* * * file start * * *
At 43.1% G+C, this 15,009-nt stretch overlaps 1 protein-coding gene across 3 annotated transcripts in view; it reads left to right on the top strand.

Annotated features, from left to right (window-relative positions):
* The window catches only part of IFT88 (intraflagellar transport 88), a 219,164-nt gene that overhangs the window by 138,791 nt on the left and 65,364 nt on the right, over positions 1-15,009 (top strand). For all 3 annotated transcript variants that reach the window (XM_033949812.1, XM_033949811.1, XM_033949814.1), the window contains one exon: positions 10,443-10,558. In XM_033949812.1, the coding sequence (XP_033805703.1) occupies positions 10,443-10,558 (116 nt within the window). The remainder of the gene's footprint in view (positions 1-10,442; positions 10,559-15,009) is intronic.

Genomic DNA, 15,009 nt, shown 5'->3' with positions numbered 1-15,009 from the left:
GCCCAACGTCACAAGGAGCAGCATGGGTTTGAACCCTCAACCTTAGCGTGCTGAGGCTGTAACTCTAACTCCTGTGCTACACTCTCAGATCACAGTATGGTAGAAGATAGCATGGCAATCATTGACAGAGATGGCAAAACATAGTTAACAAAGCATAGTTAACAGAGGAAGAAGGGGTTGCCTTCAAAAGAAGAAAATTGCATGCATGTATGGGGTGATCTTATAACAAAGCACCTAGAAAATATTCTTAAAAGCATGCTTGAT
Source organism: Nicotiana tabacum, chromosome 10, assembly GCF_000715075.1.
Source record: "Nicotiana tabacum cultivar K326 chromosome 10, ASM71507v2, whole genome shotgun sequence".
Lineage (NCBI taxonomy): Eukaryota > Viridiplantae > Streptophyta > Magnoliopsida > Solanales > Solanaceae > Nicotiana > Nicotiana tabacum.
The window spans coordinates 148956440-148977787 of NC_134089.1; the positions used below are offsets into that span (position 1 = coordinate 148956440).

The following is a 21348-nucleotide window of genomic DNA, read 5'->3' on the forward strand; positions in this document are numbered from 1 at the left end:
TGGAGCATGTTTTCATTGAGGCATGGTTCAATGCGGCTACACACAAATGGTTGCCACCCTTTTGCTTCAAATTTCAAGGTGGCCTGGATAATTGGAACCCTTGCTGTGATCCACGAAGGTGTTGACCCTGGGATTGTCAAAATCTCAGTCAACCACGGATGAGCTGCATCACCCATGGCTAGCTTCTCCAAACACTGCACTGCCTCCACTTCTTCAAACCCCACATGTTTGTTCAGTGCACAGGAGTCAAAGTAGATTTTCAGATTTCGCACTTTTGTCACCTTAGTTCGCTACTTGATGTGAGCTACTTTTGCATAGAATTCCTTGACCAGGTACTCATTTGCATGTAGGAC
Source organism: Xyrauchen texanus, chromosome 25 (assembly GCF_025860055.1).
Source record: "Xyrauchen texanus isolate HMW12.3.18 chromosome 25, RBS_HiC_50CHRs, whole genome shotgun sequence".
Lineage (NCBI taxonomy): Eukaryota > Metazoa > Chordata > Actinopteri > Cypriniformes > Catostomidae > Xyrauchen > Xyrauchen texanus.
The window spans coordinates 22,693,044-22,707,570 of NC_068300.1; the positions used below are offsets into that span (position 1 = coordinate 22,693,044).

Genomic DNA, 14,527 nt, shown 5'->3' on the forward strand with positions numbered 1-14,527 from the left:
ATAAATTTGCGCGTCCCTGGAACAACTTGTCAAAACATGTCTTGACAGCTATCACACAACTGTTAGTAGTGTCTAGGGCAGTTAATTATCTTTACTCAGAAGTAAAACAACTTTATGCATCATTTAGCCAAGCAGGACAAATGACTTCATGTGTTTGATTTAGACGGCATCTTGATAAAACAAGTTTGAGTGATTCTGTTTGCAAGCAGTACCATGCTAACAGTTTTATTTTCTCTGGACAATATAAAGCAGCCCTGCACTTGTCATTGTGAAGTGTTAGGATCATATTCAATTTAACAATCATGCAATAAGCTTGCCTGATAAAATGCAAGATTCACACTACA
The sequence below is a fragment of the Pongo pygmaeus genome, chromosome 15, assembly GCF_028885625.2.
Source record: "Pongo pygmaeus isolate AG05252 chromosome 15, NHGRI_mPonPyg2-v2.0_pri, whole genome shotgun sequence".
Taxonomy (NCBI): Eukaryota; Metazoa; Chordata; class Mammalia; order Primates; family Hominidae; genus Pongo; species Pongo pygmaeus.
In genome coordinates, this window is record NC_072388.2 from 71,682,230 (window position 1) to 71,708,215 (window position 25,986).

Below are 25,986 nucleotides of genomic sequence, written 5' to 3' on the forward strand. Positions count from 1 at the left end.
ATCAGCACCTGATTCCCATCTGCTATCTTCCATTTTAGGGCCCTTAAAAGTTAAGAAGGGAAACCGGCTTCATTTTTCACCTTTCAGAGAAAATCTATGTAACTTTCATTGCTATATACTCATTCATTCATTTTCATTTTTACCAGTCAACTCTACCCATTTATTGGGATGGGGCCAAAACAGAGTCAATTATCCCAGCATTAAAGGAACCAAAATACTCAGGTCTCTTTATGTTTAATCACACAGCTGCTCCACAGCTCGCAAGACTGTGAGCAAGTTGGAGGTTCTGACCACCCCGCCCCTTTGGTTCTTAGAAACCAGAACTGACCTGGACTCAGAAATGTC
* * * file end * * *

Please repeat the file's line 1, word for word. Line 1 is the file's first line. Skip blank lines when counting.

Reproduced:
At 43.1% G+C, this 15,009-nt stretch overlaps 1 protein-coding gene across 3 annotated transcripts in view; it reads left to right on the top strand.